This summer, I have the opportunity to travel to Brazil with Calvin College’s Nagel Institute, for a seminar focused on understanding how Pentecostals are interacting with and shaping globalization forces. This question of how religious actors around the world understand and conceive of economic life—and in particular, aspects of increasing economic liberalization—is a central focus of my research.
I’ve recently finished Jill DeTemple’s 2012 book, Cement, Earthworms, and Cheese Factories: Religion and Community Development in Rural Ecuador (University of Notre Dame Press). It’s one of the most recent books to look at a question that is growing in importance to a number of development scholars: How religion and development are intertwined and interconnected.
In discussing historical trajectory of development, she makes a convincing argument that many of the colonizing impulses behind ‘economic development’ and Christian proselytization in the West are similar.
Progress in its broadest sense—spiritual, cultural, technological—became the optimal way to achieve salvation’s ends (28).
Spreading the Gospel–the Good News–is a term some might use to talk about the message of God’s salvation in Christ, or the message of growth and progress for the world. For some, mantras of growth and economic development are the true message that must be shared for the world to succeed today.
One of the foundational aspects of development for many in the industry is economic growth (which I recently addressed). So how are religious actors engaging with this largely uncontested belief? In my book manuscript, I focus on how religious actors discuss and frame free trade and economic globalization. What’s fascinating to me is the way that across a number of Christian traditions, religious voices continue to raise questions about the real goals of development and growth, almost universally critiquing our emphasis on economic individualism and a lack of concern about responsibility and relationship with neighbor. And just as fascinating to me is that even as there seems to be much agreement among religious leaders, these voices are largely muted in public economic debates.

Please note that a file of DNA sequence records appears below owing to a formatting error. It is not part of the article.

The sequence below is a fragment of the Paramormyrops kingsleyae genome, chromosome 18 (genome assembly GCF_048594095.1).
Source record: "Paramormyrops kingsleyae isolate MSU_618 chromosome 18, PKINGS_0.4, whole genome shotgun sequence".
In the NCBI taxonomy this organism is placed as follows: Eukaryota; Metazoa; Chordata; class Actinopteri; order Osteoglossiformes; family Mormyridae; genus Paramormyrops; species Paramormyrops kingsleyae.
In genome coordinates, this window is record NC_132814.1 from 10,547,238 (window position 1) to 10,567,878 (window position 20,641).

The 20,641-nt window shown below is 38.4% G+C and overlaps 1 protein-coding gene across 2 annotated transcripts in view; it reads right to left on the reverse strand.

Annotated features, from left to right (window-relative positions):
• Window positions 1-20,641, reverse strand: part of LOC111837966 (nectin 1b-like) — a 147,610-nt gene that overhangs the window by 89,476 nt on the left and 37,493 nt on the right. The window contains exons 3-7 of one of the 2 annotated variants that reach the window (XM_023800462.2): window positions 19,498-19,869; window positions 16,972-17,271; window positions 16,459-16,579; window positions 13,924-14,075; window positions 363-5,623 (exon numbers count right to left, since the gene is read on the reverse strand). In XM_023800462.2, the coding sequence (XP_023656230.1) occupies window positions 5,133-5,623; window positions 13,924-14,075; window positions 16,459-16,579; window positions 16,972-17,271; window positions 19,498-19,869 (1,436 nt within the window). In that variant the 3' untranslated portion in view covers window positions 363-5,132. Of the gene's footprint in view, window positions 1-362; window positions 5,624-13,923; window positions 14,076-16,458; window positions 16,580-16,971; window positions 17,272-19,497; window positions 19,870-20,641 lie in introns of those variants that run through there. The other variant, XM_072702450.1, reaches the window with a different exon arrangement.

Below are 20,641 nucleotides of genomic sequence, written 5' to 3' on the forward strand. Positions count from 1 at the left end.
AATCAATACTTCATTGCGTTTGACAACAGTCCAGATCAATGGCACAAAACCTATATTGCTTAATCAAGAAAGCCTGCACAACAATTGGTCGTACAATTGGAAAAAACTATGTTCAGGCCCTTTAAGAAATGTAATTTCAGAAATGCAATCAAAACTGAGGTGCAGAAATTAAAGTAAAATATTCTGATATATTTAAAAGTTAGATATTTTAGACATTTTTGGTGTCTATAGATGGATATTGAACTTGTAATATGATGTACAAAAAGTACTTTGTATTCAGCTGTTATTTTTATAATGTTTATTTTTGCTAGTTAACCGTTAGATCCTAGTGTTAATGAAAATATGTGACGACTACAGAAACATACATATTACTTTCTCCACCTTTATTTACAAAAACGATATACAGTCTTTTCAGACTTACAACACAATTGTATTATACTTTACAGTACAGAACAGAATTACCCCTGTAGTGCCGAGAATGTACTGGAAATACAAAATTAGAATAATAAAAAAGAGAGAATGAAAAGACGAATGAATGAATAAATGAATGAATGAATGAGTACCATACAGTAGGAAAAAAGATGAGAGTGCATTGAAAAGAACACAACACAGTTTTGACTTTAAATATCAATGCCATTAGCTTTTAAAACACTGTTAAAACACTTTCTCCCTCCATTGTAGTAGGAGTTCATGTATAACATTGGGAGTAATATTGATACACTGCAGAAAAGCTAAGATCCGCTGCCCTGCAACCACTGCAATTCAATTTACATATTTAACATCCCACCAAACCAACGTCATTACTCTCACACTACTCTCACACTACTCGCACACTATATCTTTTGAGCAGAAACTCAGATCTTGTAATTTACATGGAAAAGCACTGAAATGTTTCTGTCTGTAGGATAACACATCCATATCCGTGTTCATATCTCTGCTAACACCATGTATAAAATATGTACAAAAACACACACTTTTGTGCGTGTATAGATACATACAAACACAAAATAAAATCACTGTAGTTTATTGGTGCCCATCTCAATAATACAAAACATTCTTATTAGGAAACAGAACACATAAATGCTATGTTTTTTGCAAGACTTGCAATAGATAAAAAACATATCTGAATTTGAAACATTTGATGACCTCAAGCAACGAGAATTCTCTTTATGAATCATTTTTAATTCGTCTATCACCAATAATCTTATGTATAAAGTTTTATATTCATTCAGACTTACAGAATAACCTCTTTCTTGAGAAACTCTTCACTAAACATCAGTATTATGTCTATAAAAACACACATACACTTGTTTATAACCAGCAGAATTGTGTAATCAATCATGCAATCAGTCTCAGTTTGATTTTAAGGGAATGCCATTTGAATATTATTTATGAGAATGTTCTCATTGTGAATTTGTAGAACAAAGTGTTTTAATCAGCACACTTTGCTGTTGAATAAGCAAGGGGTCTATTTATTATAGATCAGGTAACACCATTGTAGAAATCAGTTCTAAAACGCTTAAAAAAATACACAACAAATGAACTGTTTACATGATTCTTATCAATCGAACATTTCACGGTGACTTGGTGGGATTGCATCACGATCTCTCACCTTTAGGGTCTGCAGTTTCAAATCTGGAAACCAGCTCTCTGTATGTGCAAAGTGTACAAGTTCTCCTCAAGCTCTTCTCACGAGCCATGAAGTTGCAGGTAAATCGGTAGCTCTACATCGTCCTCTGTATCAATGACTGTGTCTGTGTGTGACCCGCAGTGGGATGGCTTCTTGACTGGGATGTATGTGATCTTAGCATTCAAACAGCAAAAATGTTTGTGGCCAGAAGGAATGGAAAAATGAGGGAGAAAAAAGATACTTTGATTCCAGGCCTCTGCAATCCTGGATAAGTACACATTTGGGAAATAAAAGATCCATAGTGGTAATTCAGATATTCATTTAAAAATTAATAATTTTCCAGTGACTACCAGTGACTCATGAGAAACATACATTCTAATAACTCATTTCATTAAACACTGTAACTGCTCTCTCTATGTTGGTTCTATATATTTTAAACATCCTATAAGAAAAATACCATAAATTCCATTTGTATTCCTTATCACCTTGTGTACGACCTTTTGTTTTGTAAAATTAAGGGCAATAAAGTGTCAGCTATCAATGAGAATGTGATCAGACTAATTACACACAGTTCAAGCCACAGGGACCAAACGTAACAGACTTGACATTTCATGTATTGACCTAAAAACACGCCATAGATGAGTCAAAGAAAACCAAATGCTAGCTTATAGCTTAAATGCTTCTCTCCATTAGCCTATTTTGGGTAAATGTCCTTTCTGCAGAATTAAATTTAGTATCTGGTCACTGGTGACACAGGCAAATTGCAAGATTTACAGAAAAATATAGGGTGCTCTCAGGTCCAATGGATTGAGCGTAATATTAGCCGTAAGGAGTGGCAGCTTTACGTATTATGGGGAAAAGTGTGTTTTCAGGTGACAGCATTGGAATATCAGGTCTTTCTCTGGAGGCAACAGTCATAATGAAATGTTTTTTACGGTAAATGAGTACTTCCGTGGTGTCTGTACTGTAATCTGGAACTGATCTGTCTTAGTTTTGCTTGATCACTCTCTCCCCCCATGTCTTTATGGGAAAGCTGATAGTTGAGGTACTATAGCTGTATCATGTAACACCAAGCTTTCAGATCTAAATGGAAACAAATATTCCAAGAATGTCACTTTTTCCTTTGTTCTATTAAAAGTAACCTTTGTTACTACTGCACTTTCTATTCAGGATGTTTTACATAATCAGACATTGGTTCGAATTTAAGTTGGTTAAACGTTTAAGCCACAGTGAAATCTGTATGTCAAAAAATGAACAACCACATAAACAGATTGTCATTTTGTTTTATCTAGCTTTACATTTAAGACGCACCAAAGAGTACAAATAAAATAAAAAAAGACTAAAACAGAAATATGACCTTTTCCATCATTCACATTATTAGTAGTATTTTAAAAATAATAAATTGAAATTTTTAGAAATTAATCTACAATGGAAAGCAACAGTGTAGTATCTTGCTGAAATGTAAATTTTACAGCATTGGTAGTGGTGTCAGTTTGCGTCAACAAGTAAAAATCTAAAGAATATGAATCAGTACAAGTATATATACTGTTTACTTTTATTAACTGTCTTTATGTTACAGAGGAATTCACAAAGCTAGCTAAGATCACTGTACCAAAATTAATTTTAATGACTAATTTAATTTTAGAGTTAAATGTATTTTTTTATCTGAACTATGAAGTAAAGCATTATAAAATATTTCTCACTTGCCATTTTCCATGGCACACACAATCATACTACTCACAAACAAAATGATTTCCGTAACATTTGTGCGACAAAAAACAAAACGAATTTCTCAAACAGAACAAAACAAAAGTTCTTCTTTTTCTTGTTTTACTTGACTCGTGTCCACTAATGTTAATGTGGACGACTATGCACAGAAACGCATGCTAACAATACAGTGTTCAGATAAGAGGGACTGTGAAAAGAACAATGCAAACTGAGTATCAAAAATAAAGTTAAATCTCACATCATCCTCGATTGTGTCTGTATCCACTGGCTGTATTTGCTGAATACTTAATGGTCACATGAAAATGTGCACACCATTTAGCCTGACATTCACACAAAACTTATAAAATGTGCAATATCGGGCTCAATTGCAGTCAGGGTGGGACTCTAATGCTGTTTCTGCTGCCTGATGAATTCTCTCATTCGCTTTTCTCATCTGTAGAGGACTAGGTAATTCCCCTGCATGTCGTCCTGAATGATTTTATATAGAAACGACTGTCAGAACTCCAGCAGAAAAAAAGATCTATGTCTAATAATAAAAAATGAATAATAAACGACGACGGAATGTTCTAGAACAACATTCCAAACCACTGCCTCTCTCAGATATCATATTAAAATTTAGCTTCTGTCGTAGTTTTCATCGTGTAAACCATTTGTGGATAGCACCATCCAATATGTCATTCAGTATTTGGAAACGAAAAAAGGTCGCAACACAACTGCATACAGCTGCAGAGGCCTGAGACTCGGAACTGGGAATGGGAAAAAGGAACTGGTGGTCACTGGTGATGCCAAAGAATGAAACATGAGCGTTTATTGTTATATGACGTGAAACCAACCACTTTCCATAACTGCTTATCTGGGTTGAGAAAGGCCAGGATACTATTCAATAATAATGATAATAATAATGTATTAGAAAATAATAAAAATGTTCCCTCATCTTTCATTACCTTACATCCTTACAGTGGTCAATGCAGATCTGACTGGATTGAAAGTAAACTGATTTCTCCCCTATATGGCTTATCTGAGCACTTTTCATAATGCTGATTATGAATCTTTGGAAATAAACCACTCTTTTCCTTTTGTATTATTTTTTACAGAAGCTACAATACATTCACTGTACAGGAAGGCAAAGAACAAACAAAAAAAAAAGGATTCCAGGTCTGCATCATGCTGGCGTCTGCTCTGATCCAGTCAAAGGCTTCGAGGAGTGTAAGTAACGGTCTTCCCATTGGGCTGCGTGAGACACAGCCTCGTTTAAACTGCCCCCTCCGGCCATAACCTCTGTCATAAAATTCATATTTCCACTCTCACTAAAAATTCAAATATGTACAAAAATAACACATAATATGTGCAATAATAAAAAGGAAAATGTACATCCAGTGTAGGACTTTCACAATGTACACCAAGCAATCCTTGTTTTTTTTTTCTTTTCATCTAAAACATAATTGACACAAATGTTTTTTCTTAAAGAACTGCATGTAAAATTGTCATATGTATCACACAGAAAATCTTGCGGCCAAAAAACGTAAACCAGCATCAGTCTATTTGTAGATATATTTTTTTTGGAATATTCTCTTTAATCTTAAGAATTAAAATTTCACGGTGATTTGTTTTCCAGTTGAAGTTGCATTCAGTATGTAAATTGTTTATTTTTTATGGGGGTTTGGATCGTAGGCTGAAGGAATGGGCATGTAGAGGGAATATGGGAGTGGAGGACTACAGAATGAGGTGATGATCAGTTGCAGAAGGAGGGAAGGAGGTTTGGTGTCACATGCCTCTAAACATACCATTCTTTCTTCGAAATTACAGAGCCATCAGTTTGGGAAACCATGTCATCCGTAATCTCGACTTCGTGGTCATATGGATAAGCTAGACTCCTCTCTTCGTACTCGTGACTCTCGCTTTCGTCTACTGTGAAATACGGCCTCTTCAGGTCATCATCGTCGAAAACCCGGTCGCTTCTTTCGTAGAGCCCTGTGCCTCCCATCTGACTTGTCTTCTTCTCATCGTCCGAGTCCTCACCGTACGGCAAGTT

In understanding how Pentecostals in Brazil are engaging with globalization, I look forward to seeing the ways that actors on the ground—those engaging with poverty reduction and interacting with development programs—are part of a larger religious conversation about the value of growth and development. As I continue to engage further in dialogues on religion and development, I’d love to hear other examples you may have of how religious actors are challenging global values and structures of current globalization paradigms in their micro-level efforts.